!CENmKDnMngVwJJrTry:matrix.org

Inko (lang)

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General purpose chat room about the Inko programming language.1 Servers

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19 Jun 2020
@mathnerd314:matrix.orgmathnerd314 joined the room.23:10:57
20 Jun 2020
@hellonomad:matrix.orgkiti_nomadIf you have learned powershell, you can pack a copy for windows15:24:57
@hellonomad:matrix.orgkiti_nomadNow, many package management tools have appeared on the windows platform, such as choco, scoop, winget15:25:58
@yorickpeterse:matrix.orgyorickpeterseMy knowledge of Windows is very limited, so I'd rather leave that to those with more experience :)22:53:15
29 Jun 2020
@yorickpeterse:matrix.orgyorickpeterseGetting pretty close to the end of type inference/checking19:34:27
@yorickpeterse:matrix.orgyorickpeterseClosures, method calls, and throwing values remain19:34:37
@yorickpeterse:matrix.orgyorickpeterseof course those all happen to be difficult ones, but at least the end is in sight19:34:50
@yorickpeterse:matrix.orgyorickpeterse random example: the Ruby compiler lets you run blocks by sending call to them. But this isn't an actual method though, it just looks like one; defining one for every closure would be too expensive 19:42:09
@yorickpeterse:matrix.orgyorickpeterse So now I'm thinking of removing that, in favour of using () (so e.g. callback() opposed to callback.call) 19:42:45
@yorickpeterse:matrix.orgyorickpeterse Since Inko is now statically typed, it doesn't need to support dynamic calls to call either, so we can drop the whole idea 19:43:05
@yorickpeterse:matrix.orgyorickpeterse downside is that when you look at foo() you don't know if it's a method call, or runs a closure 19:43:32
@yorickpeterse:matrix.orgyorickpeterse also downside is that if you do just foo it wouldn't run the closure, so you'd have to use foo(), which is different from methods 19:46:46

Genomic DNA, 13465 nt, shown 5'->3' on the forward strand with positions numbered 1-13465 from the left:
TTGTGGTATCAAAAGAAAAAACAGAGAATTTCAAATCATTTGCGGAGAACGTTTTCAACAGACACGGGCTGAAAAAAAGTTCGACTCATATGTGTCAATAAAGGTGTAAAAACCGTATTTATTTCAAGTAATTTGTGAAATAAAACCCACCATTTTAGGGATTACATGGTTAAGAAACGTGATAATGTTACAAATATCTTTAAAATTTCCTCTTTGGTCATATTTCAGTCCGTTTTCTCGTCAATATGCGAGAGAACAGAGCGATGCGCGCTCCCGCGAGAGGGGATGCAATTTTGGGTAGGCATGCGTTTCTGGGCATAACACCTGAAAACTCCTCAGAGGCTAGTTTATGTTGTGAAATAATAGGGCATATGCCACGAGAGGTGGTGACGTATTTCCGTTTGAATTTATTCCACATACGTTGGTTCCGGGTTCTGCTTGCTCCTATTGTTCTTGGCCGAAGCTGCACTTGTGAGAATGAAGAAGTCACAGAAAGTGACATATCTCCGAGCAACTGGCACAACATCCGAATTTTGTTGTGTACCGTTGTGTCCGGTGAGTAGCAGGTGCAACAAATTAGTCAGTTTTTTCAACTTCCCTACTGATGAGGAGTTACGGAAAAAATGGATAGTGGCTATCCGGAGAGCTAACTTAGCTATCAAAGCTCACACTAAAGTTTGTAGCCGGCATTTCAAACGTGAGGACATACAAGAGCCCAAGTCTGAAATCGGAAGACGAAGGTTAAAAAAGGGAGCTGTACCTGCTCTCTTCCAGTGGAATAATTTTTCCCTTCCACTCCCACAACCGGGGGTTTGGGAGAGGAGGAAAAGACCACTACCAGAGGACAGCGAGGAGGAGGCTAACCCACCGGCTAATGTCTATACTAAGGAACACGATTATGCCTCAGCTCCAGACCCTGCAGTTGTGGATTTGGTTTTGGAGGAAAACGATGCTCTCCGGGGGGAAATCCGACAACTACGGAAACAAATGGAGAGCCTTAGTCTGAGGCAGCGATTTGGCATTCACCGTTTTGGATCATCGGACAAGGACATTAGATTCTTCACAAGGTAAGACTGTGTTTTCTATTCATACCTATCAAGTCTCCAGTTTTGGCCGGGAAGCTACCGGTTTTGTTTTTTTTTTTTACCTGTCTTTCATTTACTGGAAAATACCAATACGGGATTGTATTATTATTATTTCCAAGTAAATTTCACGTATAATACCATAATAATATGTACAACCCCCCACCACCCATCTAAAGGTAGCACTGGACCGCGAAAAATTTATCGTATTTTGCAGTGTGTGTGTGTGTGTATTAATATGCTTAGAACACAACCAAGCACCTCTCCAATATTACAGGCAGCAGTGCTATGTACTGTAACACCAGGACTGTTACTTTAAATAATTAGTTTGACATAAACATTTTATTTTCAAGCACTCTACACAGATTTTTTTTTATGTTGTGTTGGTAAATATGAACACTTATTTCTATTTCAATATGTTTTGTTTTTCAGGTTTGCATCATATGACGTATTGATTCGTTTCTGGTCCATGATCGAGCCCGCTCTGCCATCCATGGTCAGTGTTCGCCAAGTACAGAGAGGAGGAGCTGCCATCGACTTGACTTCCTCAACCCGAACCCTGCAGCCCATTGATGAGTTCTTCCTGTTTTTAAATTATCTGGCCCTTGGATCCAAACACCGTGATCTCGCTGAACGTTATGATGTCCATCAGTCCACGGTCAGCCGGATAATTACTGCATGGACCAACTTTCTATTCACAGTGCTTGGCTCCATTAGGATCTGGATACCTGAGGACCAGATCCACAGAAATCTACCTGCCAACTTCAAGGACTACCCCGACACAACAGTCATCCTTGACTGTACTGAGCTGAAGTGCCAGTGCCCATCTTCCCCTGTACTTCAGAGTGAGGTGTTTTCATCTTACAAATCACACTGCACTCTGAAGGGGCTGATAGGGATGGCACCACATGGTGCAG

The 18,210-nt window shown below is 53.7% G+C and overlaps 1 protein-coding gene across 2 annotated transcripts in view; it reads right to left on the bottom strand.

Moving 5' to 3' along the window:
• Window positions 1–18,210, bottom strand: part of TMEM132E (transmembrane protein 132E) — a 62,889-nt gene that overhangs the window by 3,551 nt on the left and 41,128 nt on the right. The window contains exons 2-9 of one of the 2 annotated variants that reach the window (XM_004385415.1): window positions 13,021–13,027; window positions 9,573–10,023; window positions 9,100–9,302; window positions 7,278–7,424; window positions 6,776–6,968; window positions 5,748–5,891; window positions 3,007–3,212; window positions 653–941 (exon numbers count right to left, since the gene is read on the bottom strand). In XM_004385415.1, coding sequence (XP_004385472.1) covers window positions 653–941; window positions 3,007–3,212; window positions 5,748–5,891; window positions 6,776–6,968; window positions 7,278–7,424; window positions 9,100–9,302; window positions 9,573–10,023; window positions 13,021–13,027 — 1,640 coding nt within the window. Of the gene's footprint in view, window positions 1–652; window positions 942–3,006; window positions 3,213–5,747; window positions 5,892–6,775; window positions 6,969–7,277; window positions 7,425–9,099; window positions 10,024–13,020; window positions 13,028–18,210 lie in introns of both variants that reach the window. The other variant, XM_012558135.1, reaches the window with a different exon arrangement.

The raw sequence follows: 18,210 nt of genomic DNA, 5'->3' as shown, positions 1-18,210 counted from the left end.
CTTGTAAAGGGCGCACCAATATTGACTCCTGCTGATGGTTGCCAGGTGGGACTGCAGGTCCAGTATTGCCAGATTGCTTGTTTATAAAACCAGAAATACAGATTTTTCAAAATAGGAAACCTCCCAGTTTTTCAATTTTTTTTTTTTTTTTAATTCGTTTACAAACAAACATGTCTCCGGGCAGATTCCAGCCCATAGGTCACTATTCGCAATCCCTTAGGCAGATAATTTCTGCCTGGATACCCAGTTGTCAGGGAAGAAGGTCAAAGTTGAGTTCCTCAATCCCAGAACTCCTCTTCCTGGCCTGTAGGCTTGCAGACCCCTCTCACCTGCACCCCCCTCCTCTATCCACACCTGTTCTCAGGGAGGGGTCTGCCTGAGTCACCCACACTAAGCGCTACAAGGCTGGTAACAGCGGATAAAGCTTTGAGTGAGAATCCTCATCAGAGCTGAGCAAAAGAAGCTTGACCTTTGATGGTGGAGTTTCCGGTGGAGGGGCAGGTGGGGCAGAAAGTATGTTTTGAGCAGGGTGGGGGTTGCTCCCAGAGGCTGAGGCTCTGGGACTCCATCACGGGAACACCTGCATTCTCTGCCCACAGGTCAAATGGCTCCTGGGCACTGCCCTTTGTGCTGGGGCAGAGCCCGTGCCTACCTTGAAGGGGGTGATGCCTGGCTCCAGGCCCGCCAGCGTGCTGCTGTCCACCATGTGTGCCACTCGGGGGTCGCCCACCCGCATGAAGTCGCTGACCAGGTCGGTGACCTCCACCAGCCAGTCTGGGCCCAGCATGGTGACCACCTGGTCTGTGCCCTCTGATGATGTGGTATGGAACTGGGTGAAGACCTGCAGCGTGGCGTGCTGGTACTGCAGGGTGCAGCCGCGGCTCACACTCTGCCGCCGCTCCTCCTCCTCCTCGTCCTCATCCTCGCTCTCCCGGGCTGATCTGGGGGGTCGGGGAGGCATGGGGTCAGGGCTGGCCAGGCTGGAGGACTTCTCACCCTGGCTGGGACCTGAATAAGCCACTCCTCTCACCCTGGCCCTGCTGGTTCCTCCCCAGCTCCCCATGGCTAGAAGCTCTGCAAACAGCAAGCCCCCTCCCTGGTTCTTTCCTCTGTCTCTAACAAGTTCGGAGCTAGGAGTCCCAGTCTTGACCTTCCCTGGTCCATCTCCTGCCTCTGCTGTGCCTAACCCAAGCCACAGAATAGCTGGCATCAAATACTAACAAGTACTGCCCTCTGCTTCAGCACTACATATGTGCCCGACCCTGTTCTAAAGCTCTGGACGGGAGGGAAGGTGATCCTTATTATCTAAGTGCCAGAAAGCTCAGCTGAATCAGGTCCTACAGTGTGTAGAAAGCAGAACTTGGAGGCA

@yorickpeterse:matrix.orgyorickpeterse * also downside is that if you do just foo it wouldn't run the closure, so you'd have to use foo(), which is different from methods 19:46:58
@yorickpeterse:matrix.orgyorickpeterse oh and ugh, we'd have to deal with things like @some_attribute(). I think I will just stick with call for now, but treat it as syntax sugar 19:51:35
1 Jul 2020
@hellonomad:matrix.orgkiti_nomadSome simple example functions, you always named foo or bar18:56:34
@hellonomad:matrix.orgkiti_nomadIs there any allusion?18:56:50
@hellonomad:matrix.orgkiti_nomadIn Chinese universities, the textbooks used to learn programming usually name functions as a(), b(), c()...18:58:12
@hellonomad:matrix.orgkiti_nomadThis led some people to think of learning programming as a math problem18:59:23
2 Jul 2020
@yorickpeterse:matrix.orgyorickpetersefoo, bar, baz, etc are just commonly used example names; they don't mean anything12:57:45
@hellonomad:matrix.orgkiti_nomadI known it17:45:37
5 Jul 2020
@hellonomad:matrix.orgkiti_nomadI wrote a short promotion for inko, the largest IT information platform in China15:13:58
@yorickpeterse:matrix.orgyorickpeterse kiti_nomad: Thanks! :) 17:57:17
7 Jul 2020
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8 Jul 2020
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13 Jul 2020
@yorickpeterse:matrix.orgyorickpeterseSpent a week or so re-working parts of the interpreter loop. Specifically, instructions are now fixed-width (16 bytes) and no longer rely on separate heap-allocated vectors for arguments19:57:50
@yorickpeterse:matrix.orgyorickpetersePrior to this they were 32 bytes, plus the vector space (2 bytes per argument)19:58:11
@yorickpeterse:matrix.orgyorickpeterseNow they are always 16 bytes, with a maximum of 6 arguments19:58:17
@yorickpeterse:matrix.orgyorickpeterseThis required a bunch of changes in the compiler so its register allocator is no longer as braindead as it used to be19:58:37

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